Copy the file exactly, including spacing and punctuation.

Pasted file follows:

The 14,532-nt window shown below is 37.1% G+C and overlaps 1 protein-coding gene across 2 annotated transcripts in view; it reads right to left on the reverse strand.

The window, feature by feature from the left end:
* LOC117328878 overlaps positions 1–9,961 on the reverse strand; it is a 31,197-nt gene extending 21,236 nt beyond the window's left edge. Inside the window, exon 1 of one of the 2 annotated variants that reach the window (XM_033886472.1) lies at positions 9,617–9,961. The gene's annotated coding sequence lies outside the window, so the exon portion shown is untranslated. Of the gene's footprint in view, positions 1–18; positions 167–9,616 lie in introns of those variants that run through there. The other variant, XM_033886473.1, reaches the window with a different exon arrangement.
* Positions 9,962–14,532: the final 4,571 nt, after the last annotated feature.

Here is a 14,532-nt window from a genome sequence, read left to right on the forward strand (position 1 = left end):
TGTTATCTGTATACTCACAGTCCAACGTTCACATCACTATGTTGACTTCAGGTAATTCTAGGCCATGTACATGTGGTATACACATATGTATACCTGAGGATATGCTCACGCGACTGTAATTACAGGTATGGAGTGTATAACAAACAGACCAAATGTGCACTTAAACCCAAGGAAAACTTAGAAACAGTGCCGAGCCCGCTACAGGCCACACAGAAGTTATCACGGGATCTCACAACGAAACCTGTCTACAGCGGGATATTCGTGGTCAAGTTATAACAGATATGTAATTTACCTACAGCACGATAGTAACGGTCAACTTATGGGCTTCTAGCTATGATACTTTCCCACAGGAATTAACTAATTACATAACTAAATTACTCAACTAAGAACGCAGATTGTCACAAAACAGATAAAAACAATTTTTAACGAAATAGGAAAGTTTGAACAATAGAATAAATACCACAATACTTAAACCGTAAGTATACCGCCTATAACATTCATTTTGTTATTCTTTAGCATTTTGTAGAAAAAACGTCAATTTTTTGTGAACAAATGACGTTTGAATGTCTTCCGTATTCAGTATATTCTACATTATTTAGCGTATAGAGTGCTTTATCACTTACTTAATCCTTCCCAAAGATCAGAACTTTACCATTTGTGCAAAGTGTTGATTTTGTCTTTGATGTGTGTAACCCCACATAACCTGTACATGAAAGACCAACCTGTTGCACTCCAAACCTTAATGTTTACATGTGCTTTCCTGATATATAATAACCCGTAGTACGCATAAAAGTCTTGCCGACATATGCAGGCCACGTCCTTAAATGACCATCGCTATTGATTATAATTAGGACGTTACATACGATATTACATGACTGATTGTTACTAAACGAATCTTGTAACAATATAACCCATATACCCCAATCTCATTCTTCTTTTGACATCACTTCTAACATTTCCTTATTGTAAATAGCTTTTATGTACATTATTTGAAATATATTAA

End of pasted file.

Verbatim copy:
The 14,532-nt window shown below is 37.1% G+C and overlaps 1 protein-coding gene across 2 annotated transcripts in view; it reads right to left on the reverse strand.

The window, feature by feature from the left end:
* LOC117328878 overlaps positions 1–9,961 on the reverse strand; it is a 31,197-nt gene extending 21,236 nt beyond the window's left edge. Inside the window, exon 1 of one of the 2 annotated variants that reach the window (XM_033886472.1) lies at positions 9,617–9,961. The gene's annotated coding sequence lies outside the window, so the exon portion shown is untranslated. Of the gene's footprint in view, positions 1–18; positions 167–9,616 lie in introns of those variants that run through there. The other variant, XM_033886473.1, reaches the window with a different exon arrangement.
* Positions 9,962–14,532: the final 4,571 nt, after the last annotated feature.

Here is a 14,532-nt window from a genome sequence, read left to right on the forward strand (position 1 = left end):
TGTTATCTGTATACTCACAGTCCAACGTTCACATCACTATGTTGACTTCAGGTAATTCTAGGCCATGTACATGTGGTATACACATATGTATACCTGAGGATATGCTCACGCGACTGTAATTACAGGTATGGAGTGTATAACAAACAGACCAAATGTGCACTTAAACCCAAGGAAAACTTAGAAACAGTGCCGAGCCCGCTACAGGCCACACAGAAGTTATCACGGGATCTCACAACGAAACCTGTCTACAGCGGGATATTCGTGGTCAAGTTATAACAGATATGTAATTTACCTACAGCACGATAGTAACGGTCAACTTATGGGCTTCTAGCTATGATACTTTCCCACAGGAATTAACTAATTACATAACTAAATTACTCAACTAAGAACGCAGATTGTCACAAAACAGATAAAAACAATTTTTAACGAAATAGGAAAGTTTGAACAATAGAATAAATACCACAATACTTAAACCGTAAGTATACCGCCTATAACATTCATTTTGTTATTCTTTAGCATTTTGTAGAAAAAACGTCAATTTTTTGTGAACAAATGACGTTTGAATGTCTTCCGTATTCAGTATATTCTACATTATTTAGCGTATAGAGTGCTTTATCACTTACTTAATCCTTCCCAAAGATCAGAACTTTACCATTTGTGCAAAGTGTTGATTTTGTCTTTGATGTGTGTAACCCCACATAACCTGTACATGAAAGACCAACCTGTTGCACTCCAAACCTTAATGTTTACATGTGCTTTCCTGATATATAATAACCCGTAGTACGCATAAAAGTCTTGCCGACATATGCAGGCCACGTCCTTAAATGACCATCGCTATTGATTATAATTAGGACGTTACATACGATATTACATGACTGATTGTTACTAAACGAATCTTGTAACAATATAACCCATATACCCCAATCTCATTCTTCTTTTGACATCACTTCTAACATTTCCTTATTGTAAATAGCTTTTATGTACATTATTTGAAATATATTAA